To comminute the abrasive particles (typically agglomerates) in step 13, the wet cake received via process route C1, or the fluidized press cake received via process route C2 or C3, is fed to a wet media grinding station. No extraneous organic dispersant is added to the cake before wet grinding is performed in step 13. Either a single stage wet media mill or a multi-stage wet milling operation in step 13 can be used. For example, the multi-stage wet media grinding station, in one embodiment, can be comprised of two or more separate mills through which the cake is successively progressed. Alternatively, the multi-stage wet media grinding station can be comprised of a single mill in which the cake is fed through the single mill in multiple passes using recirculation. The amount of energy dissipated into the feed cake at each mill stage, or in each pass through a single mill in a multi-pass form of multi-stage milling, generally is kept approximately the same, although this is not necessarily required. Multi-stage wet media milling permits longer residence times to be applied.
The wet media mill types used as the mill or mills described above in the multi-stage grinding station independently can be ball mills, wet vertical media mills, wet horizontal media mills and the like. One preferred type of wet grinding mill used in the practice of this invention is a Drais Mill manufactured by Draiswerke, Inc., Mahway, N.J. The Drais mill is a vertical style media mill. The milling media used preferably are ceramic beads, e.g., zirconium oxide beads, of about 1 to 3 mm in size, which are loaded in the mills at about 40 to 80 vol %.
In keeping with an objective of this invention of reducing silica particles without the need for drying and dry milling procedures, the total amount of shearing forces applied to the wet cake or fluidized press cake during wet grinding should be sufficient to reduce the median particle size (MPS) to between about 1 to about 30 microns (μm), preferably between about 1 and about 25 microns, and more preferably between about 3 and about 15 microns. The abrasive particles in the wet milled abrasive composition have less than 1.5 wt % fraction of +325 mesh size particles.
Where processing proceeds via process routes C1 or C2 (FIG. 1A), a humecant, of the types described below, must be added with mixing (step 14A) in amounts described herein to refluidize the milled mass. For step 14A in FIG. 1A (or step 14B in FIG. 1B for that matter), a humectant is added in an amount of about 3 to about 80 wt %, preferably about 5 to about 60 wt %, more preferably about 20 to about 50 wt %, and can be even less than 30 wt % (e.g., 3 to <30 wt %), based on the total slurry weight. The humectant preferably is a polyol, such as glycerin, sorbitol, polyethylene glycol, polypropylene glycol, hydrogenated starch hydrolyzate, xylitol, lactitol, and hydrogenated corn syrup, used singly or as mixtures thereof. Glycerin and sorbitol are preferred, as used individually or in combinations. Glycerin is readily obtainable in 99.5 wt % solutions, while sorbitol is often commercially obtained as a 70 wt % solids aqueous solution. Functionally, the term humectant is customarily understood to refer to a compound which facilitates and ensures moisture retention by compositions incorporating same so as to prevent drying out of the composition upon its exposure(s) to air. Preferably, the mixing of the humectant and silica is done in a high shear mixer, such as by adding the wet cake into a mixer vessel containing the specified amount of humectant and then mixing. Examples of useful mixers in this regard are a Cowles Model W.24x, high shear mixer, a Motoregler Dispermat CV high shear mixer, or a Hockmeyer Lab 2 type disperser from Hockmeyer Equipment Company.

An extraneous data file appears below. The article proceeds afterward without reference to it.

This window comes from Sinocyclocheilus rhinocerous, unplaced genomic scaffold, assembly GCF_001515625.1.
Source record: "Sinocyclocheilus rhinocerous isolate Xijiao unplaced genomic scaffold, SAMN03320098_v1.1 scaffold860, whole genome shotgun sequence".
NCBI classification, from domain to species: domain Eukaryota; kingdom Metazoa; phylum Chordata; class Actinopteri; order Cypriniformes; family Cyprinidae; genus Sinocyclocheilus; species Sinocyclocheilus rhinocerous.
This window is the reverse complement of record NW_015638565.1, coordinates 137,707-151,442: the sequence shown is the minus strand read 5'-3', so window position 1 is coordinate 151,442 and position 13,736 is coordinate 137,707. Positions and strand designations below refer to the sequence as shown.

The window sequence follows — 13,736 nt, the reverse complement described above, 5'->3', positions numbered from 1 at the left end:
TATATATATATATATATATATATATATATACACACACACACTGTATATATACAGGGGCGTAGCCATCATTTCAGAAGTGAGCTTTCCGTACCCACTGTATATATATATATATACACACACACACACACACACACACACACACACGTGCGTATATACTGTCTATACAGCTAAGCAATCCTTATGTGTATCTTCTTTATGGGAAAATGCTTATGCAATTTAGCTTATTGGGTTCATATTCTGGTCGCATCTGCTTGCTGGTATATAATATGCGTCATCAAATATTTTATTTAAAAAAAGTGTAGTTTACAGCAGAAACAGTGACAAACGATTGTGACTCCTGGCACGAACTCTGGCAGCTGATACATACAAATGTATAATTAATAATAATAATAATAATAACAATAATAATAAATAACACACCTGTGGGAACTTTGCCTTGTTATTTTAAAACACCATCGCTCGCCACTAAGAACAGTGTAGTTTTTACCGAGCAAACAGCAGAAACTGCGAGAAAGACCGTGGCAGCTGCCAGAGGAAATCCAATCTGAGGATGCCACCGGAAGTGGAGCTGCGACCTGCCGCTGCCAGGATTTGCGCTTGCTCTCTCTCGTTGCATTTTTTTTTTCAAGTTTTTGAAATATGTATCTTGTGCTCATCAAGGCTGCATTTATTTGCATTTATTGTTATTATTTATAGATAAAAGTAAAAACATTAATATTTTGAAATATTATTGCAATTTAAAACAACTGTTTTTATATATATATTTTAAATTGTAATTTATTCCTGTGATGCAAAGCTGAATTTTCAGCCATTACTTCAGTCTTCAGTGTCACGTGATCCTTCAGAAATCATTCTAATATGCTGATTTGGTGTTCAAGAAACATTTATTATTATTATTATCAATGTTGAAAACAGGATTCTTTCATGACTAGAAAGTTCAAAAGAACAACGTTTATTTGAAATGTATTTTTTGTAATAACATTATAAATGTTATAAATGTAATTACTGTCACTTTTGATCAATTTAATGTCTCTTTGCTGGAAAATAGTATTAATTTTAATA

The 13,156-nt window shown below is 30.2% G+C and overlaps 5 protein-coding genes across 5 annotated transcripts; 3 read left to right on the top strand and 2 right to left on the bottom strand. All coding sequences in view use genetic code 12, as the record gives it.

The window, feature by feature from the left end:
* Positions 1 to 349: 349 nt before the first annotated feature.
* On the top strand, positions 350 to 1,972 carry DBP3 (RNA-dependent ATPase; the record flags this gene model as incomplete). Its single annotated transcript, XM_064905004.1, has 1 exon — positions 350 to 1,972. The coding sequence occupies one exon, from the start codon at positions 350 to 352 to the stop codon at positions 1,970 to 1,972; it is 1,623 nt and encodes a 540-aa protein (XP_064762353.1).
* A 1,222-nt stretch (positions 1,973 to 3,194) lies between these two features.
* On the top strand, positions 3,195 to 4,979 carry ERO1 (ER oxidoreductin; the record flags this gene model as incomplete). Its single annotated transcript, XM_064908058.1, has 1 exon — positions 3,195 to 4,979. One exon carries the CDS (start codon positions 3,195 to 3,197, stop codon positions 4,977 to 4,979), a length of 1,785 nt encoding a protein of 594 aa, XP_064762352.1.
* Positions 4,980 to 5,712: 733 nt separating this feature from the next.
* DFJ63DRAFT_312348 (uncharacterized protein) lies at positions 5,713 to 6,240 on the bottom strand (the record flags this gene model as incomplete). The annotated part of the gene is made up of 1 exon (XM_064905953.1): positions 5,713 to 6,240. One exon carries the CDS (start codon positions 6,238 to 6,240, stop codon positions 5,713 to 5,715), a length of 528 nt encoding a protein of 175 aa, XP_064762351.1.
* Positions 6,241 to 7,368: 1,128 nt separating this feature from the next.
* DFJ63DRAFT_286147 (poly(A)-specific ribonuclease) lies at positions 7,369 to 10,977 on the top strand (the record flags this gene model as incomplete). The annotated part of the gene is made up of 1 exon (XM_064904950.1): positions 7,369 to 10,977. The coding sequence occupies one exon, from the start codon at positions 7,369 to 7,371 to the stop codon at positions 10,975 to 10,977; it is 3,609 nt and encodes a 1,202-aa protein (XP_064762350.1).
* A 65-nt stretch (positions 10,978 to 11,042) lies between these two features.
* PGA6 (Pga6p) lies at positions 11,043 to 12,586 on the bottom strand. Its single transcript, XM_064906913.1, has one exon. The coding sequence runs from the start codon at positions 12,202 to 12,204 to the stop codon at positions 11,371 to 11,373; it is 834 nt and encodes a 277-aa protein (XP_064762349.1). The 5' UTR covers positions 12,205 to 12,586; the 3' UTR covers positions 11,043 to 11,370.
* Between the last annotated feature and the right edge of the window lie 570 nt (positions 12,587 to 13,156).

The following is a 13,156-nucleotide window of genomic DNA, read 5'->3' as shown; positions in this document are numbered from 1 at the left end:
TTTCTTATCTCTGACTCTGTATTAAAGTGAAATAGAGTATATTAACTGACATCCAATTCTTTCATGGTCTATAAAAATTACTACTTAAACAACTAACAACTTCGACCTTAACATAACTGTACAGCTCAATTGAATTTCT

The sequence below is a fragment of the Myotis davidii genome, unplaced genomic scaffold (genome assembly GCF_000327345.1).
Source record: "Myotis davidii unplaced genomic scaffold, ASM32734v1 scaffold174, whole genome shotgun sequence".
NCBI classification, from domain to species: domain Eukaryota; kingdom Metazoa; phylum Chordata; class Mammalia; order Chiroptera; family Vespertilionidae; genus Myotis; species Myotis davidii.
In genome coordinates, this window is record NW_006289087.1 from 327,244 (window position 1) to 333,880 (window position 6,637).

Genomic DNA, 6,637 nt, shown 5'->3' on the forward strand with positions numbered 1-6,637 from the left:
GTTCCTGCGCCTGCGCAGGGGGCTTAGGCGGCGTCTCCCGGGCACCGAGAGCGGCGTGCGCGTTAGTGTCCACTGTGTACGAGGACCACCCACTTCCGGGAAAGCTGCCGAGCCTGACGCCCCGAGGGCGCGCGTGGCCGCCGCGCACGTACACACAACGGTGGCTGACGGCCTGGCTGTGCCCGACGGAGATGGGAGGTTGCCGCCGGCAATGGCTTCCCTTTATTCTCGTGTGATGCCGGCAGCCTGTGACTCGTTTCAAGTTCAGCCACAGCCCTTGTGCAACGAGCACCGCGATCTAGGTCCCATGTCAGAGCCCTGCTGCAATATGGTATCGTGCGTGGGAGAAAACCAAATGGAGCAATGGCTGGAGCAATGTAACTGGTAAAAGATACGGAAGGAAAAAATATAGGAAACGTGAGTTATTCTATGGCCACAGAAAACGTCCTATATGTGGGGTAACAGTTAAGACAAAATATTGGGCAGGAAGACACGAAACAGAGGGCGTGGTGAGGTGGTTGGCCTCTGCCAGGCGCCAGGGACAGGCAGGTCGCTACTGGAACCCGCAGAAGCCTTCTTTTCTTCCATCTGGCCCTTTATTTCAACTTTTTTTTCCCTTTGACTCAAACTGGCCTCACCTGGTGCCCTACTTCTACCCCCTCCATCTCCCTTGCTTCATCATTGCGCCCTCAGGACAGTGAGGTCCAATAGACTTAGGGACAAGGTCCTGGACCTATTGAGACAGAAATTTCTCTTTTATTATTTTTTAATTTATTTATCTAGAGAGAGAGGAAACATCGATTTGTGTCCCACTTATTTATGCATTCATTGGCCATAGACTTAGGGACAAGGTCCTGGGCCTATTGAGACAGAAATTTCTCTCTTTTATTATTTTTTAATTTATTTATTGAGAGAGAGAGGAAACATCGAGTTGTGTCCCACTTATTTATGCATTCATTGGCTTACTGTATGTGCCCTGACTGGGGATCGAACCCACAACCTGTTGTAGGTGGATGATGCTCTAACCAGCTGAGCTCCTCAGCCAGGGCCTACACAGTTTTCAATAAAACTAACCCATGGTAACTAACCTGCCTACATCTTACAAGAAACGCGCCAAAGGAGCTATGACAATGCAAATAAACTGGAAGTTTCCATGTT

Alternatively, the milled abrasive suspension product of step 13 obtained according to process route C3 can be used as the finished product as indicated in step 17B of FIG. 1B, without the need for any further processing needed on the composition before the abrasive composition is desired to be incorporated into an oral cleaning composition. That is, in yet another alternate process route of the present invention shown as process route C3 in FIG. 1B, involves process steps 10 and 11 as described above for process route C2 in FIG. 1A, but thereafter having a different step 14B (instead of step 12), where the washed press cake of step 11 is fluidized with humectant prior to proceeding to (instead of after) the wet grinding operation in step 13. Under process route C3, the humectant, and preferably the same polyol type humectants and in the same addition range amounts described above in connection with step 14A (i.e., 3 to 80 wt % humectant, and preferably about 5 to about 60 wt %, more preferably about 20 to about 50 wt %, and can be even less than 30 wt % (e.g., 3 to <30 wt %), based on the total slurry weight), is mixed with the press cake with intense mixing, and the contents then are beadmilled in step 13 until slurry has a +325 mesh residue level of less than about 1.5% (based on dry silica weight) to provide a suspension or slurry of abrasive particles containing the humectant that has a gelled-like rheology that is resistant to settling. Preferably, as with step 14A, the mixing of the silica and humectant in step 14B is done in a high shear mixer, such as by adding the press cake into a mixer vessel containing the specified amount of humectant and then mixing. An example of a useful mixer for use in performing this high shear mixing is a Cowles Model W.24x high shear mixer or other mixers mentioned above in connection with step 14A. The fluidization using humectant provides an essentially uniform and thorough dispersion and distribution of the silica particles in the liquid medium (carrier).